More Military Options
- David and Laurie Callihan Authors
- 2003 13 Mar
We are presently talking about the military options for home schoolers. Not only are there a lot of great organizations like the Boy and Girl Scouts, as well as Civil Air Patrol, there are other great options if you are willing to look for them.
Junior reserve officer training corps - Another option that is not quite as accessible to home schoolers is Junior R.O.T.C. Each of the branches of the service has their own Junior R.O.T.C. Program. Most of these programs are organized by local high schools (public and private). Depending on your location, you may be able to contact a local school district office to see whether your children can participate in their program.
Starting a Junior R.O.T.C. apart from a local school district is difficult because the program demands hiring at least one retired military officer with a salary equivalent to what is offered at the active duty level. Except for the independently wealthy, this would be very difficult for a home school group to do on their own.
Once again, the focus here is to provide opportunities for your young men and women to experience aspects of military life before taking the plunge on their own. The legitimate option is to find a local R.O.T.C. at a high school and see if you can tie in.
The Navy Sea Cadets (part of the Navy Reserve system) is another organization that may be of interest to home schoolers. It is similar to Junior R.O.T.C. The Sea Cadets provide the opportunity for young people to join up and prepare for a future in the Navy in the same way that Junior R.O.T.C. prepares young people for the Army, Air Force, or Navy R.O.T.C. programs in college. The Sea Cadets usually meet and work with the local Naval Reserve base, so anyone within range of one of these facilities may be able to take advantage of it.
These groups all have a place for those who wish to give their children a chance to taste of what it means to serve "God and Country." There are many options as we have seen. Take advantage of them and help your home schoolers prepare for the future.
The real deal
In preparing this article, David went to the local U.S. Military Recruiting offices and sat down with the actual recruiters. He wanted to experience what many of you will, if you drop in to get information for your home schooler. It was a very revealing experience.
To understand the dynamics of what he went through, you need to realize what has happened in the last year or two with the home school recruitment process. Up until October 1998, home schoolers were considered "Tier II candidates" for admission into the armed services. Essentially, they were relegated to the same status as high school dropouts or those who have had to take the GED as an equivalent to a high school diploma. [To the armed forces, the GED is not the same as a high school diploma. Keep this in mind as you assess the kind of completion standard you give to your own students.]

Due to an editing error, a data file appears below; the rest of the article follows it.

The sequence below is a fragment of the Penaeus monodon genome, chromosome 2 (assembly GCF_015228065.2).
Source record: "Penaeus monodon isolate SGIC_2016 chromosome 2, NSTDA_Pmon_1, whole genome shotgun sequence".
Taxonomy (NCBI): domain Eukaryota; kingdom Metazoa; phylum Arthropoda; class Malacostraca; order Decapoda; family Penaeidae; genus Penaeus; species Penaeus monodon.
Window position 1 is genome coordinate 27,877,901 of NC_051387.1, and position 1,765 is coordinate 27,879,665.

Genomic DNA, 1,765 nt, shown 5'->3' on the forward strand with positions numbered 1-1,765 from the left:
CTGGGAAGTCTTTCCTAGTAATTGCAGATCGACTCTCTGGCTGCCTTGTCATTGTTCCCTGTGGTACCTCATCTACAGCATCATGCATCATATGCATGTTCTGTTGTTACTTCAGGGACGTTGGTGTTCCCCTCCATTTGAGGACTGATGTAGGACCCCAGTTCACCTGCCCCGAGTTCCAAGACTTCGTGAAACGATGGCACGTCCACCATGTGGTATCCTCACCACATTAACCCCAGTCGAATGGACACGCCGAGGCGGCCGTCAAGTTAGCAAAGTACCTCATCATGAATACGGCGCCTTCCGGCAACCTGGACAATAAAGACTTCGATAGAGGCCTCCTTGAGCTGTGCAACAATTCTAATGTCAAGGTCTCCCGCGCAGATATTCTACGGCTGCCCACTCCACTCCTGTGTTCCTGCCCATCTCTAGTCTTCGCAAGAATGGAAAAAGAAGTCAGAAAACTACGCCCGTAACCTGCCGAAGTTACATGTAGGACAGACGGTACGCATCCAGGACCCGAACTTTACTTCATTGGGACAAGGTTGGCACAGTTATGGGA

This resulted in a difficult time entering the military simply because they did not have high school diplomas from accredited schools. To exacerbate the problem in 1998, the Marines and Air Force decided they would only accept Tier I candidates into their branches of the military.
Only 10 percent of all Navy and Army enlistees were Tier II candidates that same year. Numerous home school candidates were scoring over the 90th percentile on the Armed Services Vocational Aptitude Battery (ASVAB) test, meeting all the military's eligibility requirements. Yet they were being rejected simply because they did not have an accredited diploma!
In an effort to rectify this situation, U.S. Senator Paul D. Coverdale of Georgia proposed an amendment to House Resolution 3616, the Defense Authorization Bill, to end this discrimination of home schoolers. It created a five-year pilot program to automatically place home schoolers in the Tier I status for recruitment eligibility. Each of the armed forces is now required to allow up to 1,250 home school diploma recipients to be considered under the Tier I status along with all other high school graduates. The bill was passed into law and is now in effect.
This means a home schooler seeking to enlist in the military must provide a high school diploma, a high school transcript, pass the ASVAB, and meet the physical and eligibility requirements for recruitment in order to be accepted as a home schooler into the desired branch of the service. Home schoolers can no longer be rejected for military enlistment simply because they do not have a completed transcript from an accredited high school.
Recently we also were contacted by one of our Crosswalk.com readers who told us about another option that we weren't aware of. Apparently within some churches is a Christian alternative to Boy Scouts called "Royal Rangers." Perhaps there are also other organizations that can prepare young people for disciplined life and rigors of military service. We can only touch the tip of the iceberg here. Find one that fits you and your child's goals. That's the key.
For more information about the military and the options for home schoolers, please consider our book, "The Guidance Manual for the Christian Home School." We think you will find it to be one of the most comprehensive resources on military options anywhere. Check it out.
David and Laurie Callihan are authors of The Guidance Manual for the Christian Home School: A Parent's Guide for Preparing Home School Students for College or Career and The Christian Homeschool Daily Planner. Learn more at www.davidandlaurie.com